Once in a while, especially if your lawyer interviewer is a litigator or trial attorney, you may find yourself the focus of a "negative" or "adversary" interview. This is one in which all of the interviewer's questions appear to be designed to put you down or make you reveal unflattering or negative information about yourself, and it can be a truly terrifying experience. Even in a normal job interview, you may encounter one or two questions in which the interviewer appears to be less than impressed with something in your background or experience. If you should ever be subject to such an interview, or if such a question should arise, keep in mind that things are not usually as they seem. In most cases the interviewer doesn't really think you are a jerk, and isn't prejudiced against you before you walk into the room. Otherwise, why would he be taking the time to talk to you (remember that your mental attitude should be that you already have the job before you walk in the door).
In situations where the tone of the entire interview is negative, the interviewer's purpose is not to humiliate you (although if you are not careful he may well succeed; litigators are very good at cross examining people and tearing apart their prepared stories), but rather to see if you are tough enough to survive in what he believes is a rough practice, a difficult environment or an aggressive culture. In the situation where the overall tone of the interview is positive but the interviewer asks one or two negative questions, what is usually happening is that the interviewer has surfaced one or two things on your resume that he thinks he will have trouble selling to his partners or colleagues, and wants you to tell him what he should tell these people when they express their concern about these particular things.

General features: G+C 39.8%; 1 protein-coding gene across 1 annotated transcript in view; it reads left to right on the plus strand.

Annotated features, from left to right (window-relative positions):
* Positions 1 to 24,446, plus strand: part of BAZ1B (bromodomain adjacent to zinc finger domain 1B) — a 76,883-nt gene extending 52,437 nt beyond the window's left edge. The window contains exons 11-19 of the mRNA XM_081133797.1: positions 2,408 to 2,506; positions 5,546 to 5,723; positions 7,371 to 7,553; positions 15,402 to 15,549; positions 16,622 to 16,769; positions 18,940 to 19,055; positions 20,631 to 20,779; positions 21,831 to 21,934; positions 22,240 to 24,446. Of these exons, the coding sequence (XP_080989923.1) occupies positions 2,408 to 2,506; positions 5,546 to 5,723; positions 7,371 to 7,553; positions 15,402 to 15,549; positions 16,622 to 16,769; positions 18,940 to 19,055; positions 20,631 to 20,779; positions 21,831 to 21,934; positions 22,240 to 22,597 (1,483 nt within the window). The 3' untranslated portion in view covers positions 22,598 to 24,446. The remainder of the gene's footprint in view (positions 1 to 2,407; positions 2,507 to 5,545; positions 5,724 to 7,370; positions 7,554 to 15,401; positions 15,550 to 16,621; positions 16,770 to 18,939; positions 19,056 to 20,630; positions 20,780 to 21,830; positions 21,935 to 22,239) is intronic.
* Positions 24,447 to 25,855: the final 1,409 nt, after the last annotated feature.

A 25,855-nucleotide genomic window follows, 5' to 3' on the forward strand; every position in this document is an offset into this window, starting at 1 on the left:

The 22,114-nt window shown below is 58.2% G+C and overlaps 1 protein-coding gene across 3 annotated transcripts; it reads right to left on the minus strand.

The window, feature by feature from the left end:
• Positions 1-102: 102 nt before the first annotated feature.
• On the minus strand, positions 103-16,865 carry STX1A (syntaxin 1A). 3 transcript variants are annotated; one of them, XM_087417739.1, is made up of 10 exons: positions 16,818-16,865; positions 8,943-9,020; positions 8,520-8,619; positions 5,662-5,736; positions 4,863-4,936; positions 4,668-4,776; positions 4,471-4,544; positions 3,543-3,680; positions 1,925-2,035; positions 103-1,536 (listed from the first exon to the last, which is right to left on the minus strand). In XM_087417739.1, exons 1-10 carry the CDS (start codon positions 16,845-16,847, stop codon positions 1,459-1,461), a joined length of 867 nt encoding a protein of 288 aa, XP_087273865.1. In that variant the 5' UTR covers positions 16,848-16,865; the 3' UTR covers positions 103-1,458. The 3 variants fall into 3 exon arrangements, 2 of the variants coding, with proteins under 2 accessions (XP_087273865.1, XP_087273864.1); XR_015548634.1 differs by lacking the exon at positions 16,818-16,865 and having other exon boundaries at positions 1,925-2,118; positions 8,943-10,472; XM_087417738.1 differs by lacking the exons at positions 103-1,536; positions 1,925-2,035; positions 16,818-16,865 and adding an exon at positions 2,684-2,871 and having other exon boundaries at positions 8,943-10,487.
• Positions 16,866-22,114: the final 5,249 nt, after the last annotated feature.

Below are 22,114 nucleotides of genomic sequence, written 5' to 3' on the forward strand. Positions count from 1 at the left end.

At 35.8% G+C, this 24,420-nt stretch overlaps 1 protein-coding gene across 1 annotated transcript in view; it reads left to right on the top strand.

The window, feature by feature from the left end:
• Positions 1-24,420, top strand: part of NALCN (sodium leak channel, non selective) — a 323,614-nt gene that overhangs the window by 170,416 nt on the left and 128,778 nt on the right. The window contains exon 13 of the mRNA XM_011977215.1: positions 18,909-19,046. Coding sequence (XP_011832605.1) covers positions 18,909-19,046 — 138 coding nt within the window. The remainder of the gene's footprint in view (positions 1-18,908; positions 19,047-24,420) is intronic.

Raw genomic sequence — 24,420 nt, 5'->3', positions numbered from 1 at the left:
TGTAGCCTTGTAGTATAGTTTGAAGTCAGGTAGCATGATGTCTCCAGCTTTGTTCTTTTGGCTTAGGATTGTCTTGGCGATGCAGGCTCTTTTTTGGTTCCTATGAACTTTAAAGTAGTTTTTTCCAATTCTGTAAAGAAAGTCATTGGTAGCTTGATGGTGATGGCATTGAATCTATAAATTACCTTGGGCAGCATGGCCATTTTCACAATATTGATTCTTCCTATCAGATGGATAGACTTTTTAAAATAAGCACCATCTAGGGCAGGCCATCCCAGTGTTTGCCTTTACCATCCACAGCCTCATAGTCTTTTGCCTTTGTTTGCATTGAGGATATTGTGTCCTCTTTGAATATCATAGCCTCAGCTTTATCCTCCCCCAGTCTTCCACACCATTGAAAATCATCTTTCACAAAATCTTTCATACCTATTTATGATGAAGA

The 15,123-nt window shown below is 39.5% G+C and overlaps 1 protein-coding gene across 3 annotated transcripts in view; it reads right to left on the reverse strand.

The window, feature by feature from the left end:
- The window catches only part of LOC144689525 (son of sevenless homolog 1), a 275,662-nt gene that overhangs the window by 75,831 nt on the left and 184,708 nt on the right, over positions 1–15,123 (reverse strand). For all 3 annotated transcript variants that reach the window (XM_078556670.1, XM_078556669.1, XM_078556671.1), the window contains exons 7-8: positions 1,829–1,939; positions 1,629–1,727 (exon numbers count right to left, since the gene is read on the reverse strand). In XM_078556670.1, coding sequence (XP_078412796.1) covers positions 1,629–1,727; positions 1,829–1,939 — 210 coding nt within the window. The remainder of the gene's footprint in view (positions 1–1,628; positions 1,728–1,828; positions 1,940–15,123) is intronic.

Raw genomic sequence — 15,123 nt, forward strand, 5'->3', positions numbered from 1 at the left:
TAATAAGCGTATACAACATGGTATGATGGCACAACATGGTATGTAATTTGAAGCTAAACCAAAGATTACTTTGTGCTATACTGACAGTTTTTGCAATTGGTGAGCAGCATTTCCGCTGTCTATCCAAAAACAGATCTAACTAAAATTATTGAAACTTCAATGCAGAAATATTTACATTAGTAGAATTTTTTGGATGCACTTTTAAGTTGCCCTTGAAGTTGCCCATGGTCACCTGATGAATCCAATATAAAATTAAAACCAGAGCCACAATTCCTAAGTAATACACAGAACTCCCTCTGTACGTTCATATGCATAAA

Whatever you do in this situation, there are three important rules to keep in mind.
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Harrison Barnes is the legal profession's mentor and may be the only person in your legal career who will tell you why you are not reaching your full potential and what you really need to do to grow as an attorney--regardless of how much it hurts. If you prefer truth to stagnation, growth to comfort, and actionable ideas instead of fluffy concepts, you and Harrison will get along just fine. If, however, you want to stay where you are, talk about your past successes, and feel comfortable, Harrison is not for you.
Truly great mentors are like parents, doctors, therapists, spiritual figures, and others because in order to help you they need to expose you to pain and expose your weaknesses. But suppose you act on the advice and pain created by a mentor. In that case, you will become better: a better attorney, better employees, a better boss, know where you are going, and appreciate where you have been--you will hopefully also become a happier and better person. As you learn from Harrison, he hopes he will become your mentor.
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